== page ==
SAN FRANCISCO — Frank Robinson, a Hall of Fame slugger who briefly managed the Giants during a groundbreaking career, passed away Thursday. Robinson was 83.
Robinson went to McClymonds High School in Oakland and went on to hit 586 big league homers, play in 14 All-Star Games, and become the only player to win the MVP Award in both leagues. He became the first African American manager in MLB history with the Indians and managed the Giants from 1981-84.
Robinson died in Los Angeles after a battle with bone cancer, according to the Daily News.
“Frank Robinson’s résumé in our game is without parallel, a trailblazer in every sense, whose impact spanned generations," commissioner Rob Manfred said in a statement. "He was one of the greatest players in the history of our game, but that was just the beginning of a multifaceted baseball career. Known for his fierce competitive will, Frank made history as the first MVP of both the National and American Leagues, earned the 1966 AL Triple Crown and World Series MVP honors, and was a centerpiece of two World Championship Baltimore Orioles’ teams.
“With the Cleveland Indians in 1975, Frank turned Jackie Robinson’s hopes into a reality when he became the first African-American manager in baseball history."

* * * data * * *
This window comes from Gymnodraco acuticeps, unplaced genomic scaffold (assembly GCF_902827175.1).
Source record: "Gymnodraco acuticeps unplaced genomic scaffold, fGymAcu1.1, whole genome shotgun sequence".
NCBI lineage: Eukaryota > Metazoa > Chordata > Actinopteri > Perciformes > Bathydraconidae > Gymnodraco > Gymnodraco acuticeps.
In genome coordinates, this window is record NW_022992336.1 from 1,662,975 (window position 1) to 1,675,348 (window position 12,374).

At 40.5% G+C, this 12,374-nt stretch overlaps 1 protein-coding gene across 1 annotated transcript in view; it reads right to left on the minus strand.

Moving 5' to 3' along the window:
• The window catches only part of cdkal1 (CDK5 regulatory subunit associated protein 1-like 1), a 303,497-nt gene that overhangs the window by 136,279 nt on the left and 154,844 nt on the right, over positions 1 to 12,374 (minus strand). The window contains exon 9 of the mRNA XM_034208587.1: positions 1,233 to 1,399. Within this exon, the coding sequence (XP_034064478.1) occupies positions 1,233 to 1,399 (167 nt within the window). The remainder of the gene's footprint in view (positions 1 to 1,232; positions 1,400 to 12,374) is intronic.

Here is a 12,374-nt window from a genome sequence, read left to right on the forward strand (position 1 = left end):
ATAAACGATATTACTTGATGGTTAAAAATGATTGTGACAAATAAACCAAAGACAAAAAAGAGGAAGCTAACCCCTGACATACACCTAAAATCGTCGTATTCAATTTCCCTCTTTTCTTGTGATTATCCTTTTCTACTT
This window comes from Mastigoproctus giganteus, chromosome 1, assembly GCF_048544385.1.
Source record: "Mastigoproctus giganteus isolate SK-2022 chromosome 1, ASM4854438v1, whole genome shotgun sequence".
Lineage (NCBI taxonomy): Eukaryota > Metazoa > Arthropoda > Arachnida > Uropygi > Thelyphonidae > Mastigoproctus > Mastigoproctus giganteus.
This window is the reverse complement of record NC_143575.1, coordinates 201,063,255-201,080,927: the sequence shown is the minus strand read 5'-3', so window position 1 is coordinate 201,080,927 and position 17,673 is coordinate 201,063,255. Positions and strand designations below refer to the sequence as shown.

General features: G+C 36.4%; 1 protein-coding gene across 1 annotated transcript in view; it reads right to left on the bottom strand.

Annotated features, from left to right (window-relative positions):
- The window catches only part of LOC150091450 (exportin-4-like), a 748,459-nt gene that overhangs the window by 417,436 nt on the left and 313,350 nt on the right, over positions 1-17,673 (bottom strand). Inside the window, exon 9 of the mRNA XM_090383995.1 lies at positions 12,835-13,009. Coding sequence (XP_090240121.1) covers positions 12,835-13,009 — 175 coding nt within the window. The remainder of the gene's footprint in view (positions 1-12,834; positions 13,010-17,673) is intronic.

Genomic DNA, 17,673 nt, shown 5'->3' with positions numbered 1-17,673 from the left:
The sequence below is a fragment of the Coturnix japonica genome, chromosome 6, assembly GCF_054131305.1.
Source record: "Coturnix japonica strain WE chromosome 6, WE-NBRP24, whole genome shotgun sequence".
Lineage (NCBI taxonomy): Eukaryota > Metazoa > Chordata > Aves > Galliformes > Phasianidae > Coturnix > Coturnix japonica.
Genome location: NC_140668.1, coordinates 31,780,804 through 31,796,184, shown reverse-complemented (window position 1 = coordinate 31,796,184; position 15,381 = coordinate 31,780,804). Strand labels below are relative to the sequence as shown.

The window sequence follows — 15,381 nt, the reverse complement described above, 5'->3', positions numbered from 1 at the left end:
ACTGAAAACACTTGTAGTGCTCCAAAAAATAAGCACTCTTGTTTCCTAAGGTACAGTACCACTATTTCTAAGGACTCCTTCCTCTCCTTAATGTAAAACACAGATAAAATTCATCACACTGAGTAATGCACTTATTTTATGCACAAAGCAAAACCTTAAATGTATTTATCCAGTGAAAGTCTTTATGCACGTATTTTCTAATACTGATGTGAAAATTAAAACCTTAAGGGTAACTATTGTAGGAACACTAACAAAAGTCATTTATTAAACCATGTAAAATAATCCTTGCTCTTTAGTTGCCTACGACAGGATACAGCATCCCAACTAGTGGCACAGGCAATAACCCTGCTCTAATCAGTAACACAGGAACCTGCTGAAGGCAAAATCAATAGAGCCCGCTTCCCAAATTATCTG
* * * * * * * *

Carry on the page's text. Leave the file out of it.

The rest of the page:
Robinson made his big league debut in 1956 and won the Rookie of the Year Award as a 20-year-old after hitting 38 homers and leading the league with 122 runs. That was just the beginning of one of the most prolific careers in the sport’s history. Robinson hit double-digit homers in every full season of his career and led the league in OPS four times and runs three times. He was known as a fearless hitter, and he led the league in getting hit by pitches on seven different occasions.
When he retired after 21 seasons, Robinson had a stunning .294/.389/.537 slash line as a big leaguer and ranked fourth all-time in homers. He still ranks 10th all-time, and he is 16th in MLB history in runs scored.
Robinson was elected into the Hall of Fame on the first ballot in 1982, and by then he was already deep into his post-playing career. He made history in 1975 when he became a player-manager with the Indians. He joined the Giants in 1981, going 264-277 in four seasons. The 1982 Giants — featuring Joe Morgan, Chili Davis and Jack Clark — were Robinson’s best team, going 87-75 and finishing third in the NL West.
Robinson was honored at AT&T Park in a 2017 ceremony attended by Willie Mays, the late Willie McCovey and Barry Bonds. Before the ceremony that day, current Giants manager Bruce Bochy remembered Robinson as one of his favorite players growing up.
“I really admired everything he meant and what he accomplished in baseball, and he was instrumental, after Jackie Robinson, to opening doors in baseball to African Americans and making this such a better game, getting the best athletes out here and making this a better product,” Bochy said.